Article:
Friday, 14 November 2014

Strategies to deal with Stress

As we are moving to the end of the year, stress levels increase. What should we be giving to the different people in our lives, what to wear to Christmas functions, when we don’t fit into our best party dress, what to do for the holidays, and the list goes on.  Here are some interesting facts regarding stress:
  • Caffeine increases stress (and how often we resort to coffee when we are stressed)
  • Stress shrinks the memory centre of your brain
  • Stress makes you fat in the abdomen

Being stressed, fat and forgetful certainly do not seem to be a pleasant combination. 

Stress can affect each of us differently. Perhaps you are suffering from anxiety, feeling worried, depressed or irritable; even feeling exhausted and overwhelmed can indicate you are under stress. As well as affecting your ability to cope, stress may also be causing a disruption to your health. When under stress for a length of time, you may be more susceptible to tension headaches, high blood pressure, frequent colds and flus, digestive disorders or a worsening of an existing condition. So you can see, there are many reasons why it is so important to manage your stress now, before it starts impacting your health and wellbeing.

For most people, the dietary intake during periods of stress are also not the best.  It is often takeaway food on the go, or no food, or snacks all the time.  This does not help as the body is needing more nourishment but instead it is deprived of it.

Dietary and Lifestyle recommendations to distress include
  1. Deep, slow, breathing, making sure that on inhalation, the abdomen extends.
  2. Engage in some meditation, prayer or yoga daily to distress, unwind and refocus.
  3. Have some ‘me’ time, be it an aromatherapy bath, listening to music, knitting, reading or cooking, whatever you enjoy that makes you feel relaxed.
  4. Eat seasonally, organic where possible or fresh produce.  Make sure you include greens every day.  It does not have to be just eaten raw, it can be lightly cooked, stirfried, put into soups or juiced or blended in a smoothie.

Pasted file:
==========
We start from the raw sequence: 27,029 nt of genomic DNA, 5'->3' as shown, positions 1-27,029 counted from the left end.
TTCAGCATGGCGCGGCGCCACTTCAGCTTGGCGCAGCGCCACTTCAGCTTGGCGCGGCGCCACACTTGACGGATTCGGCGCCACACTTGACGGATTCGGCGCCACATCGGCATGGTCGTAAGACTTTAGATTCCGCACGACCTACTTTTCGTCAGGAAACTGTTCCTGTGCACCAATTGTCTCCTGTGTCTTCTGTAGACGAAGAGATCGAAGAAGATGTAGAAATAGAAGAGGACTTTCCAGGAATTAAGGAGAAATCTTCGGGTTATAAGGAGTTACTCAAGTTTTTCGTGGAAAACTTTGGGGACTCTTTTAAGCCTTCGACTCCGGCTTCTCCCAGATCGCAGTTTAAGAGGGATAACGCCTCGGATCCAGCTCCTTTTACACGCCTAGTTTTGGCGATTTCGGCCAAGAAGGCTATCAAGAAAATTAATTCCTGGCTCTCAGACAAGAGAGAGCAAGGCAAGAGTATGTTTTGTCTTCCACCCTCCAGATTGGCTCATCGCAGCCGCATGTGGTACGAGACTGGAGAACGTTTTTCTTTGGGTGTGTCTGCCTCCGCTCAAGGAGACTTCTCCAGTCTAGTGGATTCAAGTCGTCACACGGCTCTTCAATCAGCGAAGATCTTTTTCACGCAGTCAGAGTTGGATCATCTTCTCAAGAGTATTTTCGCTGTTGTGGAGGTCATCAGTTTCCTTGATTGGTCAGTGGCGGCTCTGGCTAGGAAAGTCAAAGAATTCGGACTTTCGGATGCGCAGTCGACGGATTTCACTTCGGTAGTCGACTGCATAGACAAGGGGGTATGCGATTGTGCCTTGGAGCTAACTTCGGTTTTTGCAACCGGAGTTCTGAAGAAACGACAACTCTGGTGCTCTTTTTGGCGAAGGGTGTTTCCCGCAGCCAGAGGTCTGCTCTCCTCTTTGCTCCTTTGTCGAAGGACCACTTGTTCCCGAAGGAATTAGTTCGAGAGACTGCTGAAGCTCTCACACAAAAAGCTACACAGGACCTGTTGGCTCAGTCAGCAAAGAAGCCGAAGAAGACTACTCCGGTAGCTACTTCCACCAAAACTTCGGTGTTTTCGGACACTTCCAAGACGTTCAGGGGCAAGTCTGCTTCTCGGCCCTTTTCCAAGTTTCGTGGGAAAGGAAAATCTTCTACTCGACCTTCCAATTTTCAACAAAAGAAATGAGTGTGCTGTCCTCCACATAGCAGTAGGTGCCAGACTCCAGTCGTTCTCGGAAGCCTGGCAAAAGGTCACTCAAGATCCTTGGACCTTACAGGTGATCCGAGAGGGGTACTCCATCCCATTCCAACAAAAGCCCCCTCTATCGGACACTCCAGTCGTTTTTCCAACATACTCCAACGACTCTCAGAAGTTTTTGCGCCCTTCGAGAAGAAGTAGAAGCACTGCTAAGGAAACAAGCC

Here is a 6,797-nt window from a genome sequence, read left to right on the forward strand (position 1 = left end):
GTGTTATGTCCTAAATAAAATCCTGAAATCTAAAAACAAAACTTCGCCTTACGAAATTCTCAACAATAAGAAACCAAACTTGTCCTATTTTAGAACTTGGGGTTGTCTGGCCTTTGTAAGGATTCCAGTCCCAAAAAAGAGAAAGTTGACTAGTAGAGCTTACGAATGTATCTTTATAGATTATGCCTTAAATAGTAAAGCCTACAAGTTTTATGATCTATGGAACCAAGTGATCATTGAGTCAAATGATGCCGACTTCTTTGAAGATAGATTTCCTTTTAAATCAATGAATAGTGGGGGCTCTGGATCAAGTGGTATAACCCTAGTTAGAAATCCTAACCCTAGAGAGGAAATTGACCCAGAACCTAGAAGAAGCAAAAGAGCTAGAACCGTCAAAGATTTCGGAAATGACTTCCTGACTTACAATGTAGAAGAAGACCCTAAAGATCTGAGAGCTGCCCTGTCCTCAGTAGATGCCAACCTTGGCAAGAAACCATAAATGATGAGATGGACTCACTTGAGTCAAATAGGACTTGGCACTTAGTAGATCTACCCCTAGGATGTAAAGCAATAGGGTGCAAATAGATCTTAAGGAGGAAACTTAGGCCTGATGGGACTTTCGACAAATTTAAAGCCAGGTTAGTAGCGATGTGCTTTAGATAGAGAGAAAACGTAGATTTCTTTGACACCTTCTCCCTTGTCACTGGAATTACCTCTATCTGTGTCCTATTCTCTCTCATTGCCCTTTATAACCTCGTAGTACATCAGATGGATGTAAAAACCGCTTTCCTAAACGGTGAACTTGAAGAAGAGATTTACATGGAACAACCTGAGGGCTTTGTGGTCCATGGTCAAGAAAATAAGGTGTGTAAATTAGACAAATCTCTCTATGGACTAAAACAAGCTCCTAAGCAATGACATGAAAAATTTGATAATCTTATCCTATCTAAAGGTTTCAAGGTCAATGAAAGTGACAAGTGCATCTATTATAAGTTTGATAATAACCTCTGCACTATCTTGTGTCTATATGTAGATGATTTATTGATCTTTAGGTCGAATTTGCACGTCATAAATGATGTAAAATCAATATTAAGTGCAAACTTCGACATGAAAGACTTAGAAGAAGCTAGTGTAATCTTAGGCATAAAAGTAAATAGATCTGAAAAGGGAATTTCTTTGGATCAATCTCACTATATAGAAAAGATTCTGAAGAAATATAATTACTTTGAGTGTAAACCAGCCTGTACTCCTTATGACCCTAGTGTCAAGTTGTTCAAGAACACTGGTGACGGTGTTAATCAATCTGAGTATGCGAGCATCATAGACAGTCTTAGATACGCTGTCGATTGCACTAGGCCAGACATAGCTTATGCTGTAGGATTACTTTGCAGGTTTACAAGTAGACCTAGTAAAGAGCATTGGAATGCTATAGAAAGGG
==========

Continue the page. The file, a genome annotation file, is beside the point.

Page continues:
5. Have adequate good fats – fish, seeds, nuts, olive and coconut oil.
  6. Avoid excessive alcohol, caffeine, processed foods, additives and preservatives.
When you can differentiate between the different types of stress disorders, whether it is anxiety, worry, depression or irritability, the appropriate herbs can be selected to support the body’s response to stress. We offer a Natural Stress Less Program, if you have trouble destressing, talk to us about what we can help you with.

Thursday, 6 November 2014

Simple Healthy Cooking - Cauliflower Fried “Rice”

½ of a large head of cauliflower, blended
250g chicken thigh sliced, marinated with salt
½ red capsicum
½ yellow capsicum
2 teaspoons coconut oil
2 cloves garlic, chopped
2 teaspoons of Braggs liquid aminos to taste
3 tablespoons dehydrated sprouted buckwheat
A handful roasted cashews
A dollop of butter
Pepper to taste

Cut cauliflower in smaller pieces, put into blender and blend into fine bits. 

In a heated pan, put 2 teaspoons of coconut oil and add chopped garlic.  Once garlic is fragrant, add in chicken thigh slices and stir fry till chicken cooked.  Add in blended cauliflower and stir fry for 5-8 minutes.  Blend in chopped capsicum, stir fry for another 2-3 minutes and add liquid aminos in. 

Scoop into serving bowl, stir in a dollop of butter.  Add cashews and dehydrated buckwheat and some pepper.

Dehydrated Sprouted Buckwheat

1 cup buckwheat
Glass sprouter

Soak buckwheat for 1-2 hours and drain.  Let buckwheat spout in glass sprouter. Rinse in cold running water 2-3 times a day and let the seeds continue to sprout.  Put sprouted buckwheat into dehydrator at medium to allow seeds to dehydrate for 5-6 hours.  When done, buckwheat sprouts are dry and tastes crunchy.  Store in airtight container and use in dishes and desserts.

Note:  Buckwheat is wheat free seed and is suitable for people on wheat and gluten free diets.  It helps to improve insulin sensitivity and makes a great snack.  Ground up, buckwheat flour can be added to pancakes.

Simple Healthy Cooking - Baked Garlic and Orange Chicken Nibbles

1kg chicken nibbles
4 cloves garlic
2 bird’s eye chillies (optional)
Rind of 1 orange, grated
Juice of half an orange
1 teaspoon Himalayan salt

Blend grated orange rind, orange juice, salt, garlic and chillies.  Spread marinate into chicken nibbles and let it marinate for at least 20 minutes.  It tastes best if marinated for some time in the fridge.

Oil a baking pan and spread chicken nibbles onto the pan.  Bake at 170C for 30 minutes.